Here are three separate items that might impact a future credential program at Oxy:  (1) The American Federation of Teachers (AFT) is proposing the creation of a national teacher “bar exam” that would be used to determine if newly trained educators are ready for the rigors of their classrooms.  In addition, they want to raise entry standards for teacher-preparation programs as explained in this story from EDUCATION WEEK:  (2) In order to help recoup rising costs, the Commission on Teacher Credentialing (CTC) is considering a proposal to charge colleges and universities for accrediting their teacher-prep programs.  The SI&A CABINET REPORT has the details:  (3)  EdSource profiles 5 alternative certification programs in California that are using federal grants to help train math and science teachers.  This story might have added significance given that the Oxy Ed. Dept. panel last week focused on possibly creating a credential program to prepare math and science educators:
    A story in yesterday’s L.A. Times describes an experimental partnership between the LAUSD and the City of Los Angeles to help dropouts earn their high school diplomas and receive job training skills:,0,2767494.story  A new report, highlighted in this article from the Huffington Post, from the Annie E. Casey Foundation details the number of American youth between the ages of 16-24 who are neither in school nor working.  The sobering statistics bolster the justification for the program described above.  This story contains a link to the full report (20 pages) titled “Youth and Work, Restoring Teen and Young Adult Connections to Opportunity” and contains a lot of other pertinent information about this segment of our population:
   Is spending more time in the classroom the answer to poor achievement in U.S. schools?  5 states (Massachusetts, Colorado, Tennessee, Connecticut and New York) will pilot a program that adds 300 hours or more to the school year in some of their schools starting in 2013-14.  Yahoo News (via the AP) has the details:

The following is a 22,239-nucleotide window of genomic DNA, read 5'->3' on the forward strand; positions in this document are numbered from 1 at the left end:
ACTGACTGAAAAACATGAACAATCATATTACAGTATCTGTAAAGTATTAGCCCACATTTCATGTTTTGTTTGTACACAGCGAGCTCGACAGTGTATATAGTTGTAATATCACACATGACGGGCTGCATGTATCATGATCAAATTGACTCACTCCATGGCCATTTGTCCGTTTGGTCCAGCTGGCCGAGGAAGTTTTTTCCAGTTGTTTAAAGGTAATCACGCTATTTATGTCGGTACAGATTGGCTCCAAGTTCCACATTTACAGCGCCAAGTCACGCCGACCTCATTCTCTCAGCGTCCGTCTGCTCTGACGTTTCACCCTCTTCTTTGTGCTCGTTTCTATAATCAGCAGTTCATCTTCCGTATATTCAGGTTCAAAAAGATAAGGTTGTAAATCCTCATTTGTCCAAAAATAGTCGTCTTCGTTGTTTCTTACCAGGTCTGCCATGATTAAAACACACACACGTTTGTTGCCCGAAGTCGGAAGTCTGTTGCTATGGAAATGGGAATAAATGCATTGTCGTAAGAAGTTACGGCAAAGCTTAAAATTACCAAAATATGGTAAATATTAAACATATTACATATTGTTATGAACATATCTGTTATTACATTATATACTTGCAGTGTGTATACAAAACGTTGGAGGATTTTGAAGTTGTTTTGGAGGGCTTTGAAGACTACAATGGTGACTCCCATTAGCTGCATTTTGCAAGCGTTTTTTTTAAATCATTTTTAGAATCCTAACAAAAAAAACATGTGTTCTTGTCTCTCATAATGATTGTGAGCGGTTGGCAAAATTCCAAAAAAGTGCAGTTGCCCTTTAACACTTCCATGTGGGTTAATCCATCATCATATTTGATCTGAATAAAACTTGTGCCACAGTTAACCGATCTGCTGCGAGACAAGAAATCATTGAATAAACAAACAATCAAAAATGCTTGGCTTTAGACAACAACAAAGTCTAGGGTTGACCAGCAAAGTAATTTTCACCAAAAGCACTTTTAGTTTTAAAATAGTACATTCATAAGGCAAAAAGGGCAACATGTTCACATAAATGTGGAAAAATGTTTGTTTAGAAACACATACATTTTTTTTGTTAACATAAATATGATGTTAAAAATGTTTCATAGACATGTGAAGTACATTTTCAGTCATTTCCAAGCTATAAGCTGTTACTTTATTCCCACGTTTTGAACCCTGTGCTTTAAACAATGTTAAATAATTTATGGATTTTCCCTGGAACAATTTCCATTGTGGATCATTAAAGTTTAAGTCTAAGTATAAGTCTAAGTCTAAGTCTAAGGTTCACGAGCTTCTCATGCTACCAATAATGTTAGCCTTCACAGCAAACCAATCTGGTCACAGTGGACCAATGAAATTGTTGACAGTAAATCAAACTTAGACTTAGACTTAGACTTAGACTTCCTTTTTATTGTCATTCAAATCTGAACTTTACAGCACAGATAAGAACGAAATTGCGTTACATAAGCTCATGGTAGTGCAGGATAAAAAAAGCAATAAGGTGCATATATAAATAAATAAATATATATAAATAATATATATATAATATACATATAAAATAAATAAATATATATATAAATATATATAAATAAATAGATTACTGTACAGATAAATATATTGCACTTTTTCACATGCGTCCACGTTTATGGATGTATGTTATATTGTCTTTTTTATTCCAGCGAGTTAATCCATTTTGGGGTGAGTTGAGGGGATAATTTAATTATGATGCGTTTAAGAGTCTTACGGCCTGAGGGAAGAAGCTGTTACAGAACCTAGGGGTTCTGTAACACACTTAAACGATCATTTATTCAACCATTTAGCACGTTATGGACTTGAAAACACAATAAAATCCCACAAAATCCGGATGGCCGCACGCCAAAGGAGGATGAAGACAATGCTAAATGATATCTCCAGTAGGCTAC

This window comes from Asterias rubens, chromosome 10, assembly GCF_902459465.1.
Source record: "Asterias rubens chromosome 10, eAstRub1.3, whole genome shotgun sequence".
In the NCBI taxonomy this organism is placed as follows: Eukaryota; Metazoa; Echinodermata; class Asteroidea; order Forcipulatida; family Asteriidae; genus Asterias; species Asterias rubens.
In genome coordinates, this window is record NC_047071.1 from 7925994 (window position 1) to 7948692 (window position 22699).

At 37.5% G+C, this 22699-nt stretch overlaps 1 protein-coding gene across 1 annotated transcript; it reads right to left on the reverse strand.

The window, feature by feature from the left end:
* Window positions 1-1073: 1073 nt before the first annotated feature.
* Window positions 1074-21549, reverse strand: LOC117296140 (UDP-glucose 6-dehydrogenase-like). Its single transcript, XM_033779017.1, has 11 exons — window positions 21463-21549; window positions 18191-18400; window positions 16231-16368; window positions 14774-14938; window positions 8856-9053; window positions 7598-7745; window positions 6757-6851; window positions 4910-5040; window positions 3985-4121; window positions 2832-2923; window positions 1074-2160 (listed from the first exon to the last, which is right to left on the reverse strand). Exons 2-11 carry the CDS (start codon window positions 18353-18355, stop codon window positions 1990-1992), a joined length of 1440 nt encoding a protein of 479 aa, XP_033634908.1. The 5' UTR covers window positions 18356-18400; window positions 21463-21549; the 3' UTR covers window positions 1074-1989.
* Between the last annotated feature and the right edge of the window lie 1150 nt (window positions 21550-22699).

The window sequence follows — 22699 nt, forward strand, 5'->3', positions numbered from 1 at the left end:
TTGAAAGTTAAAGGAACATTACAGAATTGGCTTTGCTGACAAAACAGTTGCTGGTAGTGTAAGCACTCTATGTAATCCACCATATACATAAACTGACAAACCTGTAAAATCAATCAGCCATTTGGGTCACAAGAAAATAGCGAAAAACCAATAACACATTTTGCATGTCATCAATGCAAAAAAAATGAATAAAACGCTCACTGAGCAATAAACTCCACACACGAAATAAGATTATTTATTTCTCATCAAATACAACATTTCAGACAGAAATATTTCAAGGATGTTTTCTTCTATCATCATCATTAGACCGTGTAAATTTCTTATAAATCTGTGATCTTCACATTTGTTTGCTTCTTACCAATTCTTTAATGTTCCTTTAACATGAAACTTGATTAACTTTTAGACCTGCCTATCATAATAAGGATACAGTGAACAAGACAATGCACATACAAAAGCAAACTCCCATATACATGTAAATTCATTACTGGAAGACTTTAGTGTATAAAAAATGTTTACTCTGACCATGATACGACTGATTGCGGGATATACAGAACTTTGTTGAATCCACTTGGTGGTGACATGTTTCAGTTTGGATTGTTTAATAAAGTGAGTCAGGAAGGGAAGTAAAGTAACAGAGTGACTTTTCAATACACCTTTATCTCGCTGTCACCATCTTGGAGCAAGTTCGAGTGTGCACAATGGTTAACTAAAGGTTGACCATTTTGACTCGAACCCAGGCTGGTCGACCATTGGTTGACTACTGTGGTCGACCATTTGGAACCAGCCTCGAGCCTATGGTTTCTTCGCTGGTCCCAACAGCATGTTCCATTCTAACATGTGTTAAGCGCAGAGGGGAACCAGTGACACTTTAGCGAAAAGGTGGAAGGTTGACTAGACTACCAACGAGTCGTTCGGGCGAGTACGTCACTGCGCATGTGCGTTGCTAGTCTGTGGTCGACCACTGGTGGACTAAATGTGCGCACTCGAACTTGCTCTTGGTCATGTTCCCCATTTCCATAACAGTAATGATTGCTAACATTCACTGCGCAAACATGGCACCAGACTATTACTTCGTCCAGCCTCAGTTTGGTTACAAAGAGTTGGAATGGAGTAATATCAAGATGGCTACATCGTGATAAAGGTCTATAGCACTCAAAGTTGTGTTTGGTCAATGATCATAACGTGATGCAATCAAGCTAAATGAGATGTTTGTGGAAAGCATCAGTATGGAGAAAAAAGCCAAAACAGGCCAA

A growing controversy is arising over the new Common Core State Standards in English.  Do they require more reading of nonfiction materials as opposed to traditional literature or is that a misinterpretation of what the Standards are expecting?  This piece in The Washington Post takes a look at the issue:
   A judge has turned thumbs down to the controversial Louisiana voucher program ruling that it’s unconstitutional.  The New Orleans Times-Picayune provides the coverage:
   Could a situation arise where a veteran instructor at a school in Florida is selected as “Teacher of the Year” by her colleagues yet receives an “unsatisfactory” on her evaluation based on test scores she had nothing to do with?  If you think this is pure fiction and could not possibly happen, you need to read Valerie Strauss’ blog:
    And finally, a bill that failed in the California legislature last year to speed up the dismissal of teachers for gross misconduct was revived by it’s author reports the L.A. Times:

Dave Alpert (’71) Chief Commissar


November 30

“The educated differ from the uneducated as much as the living differ from the dead.” ― Aristotle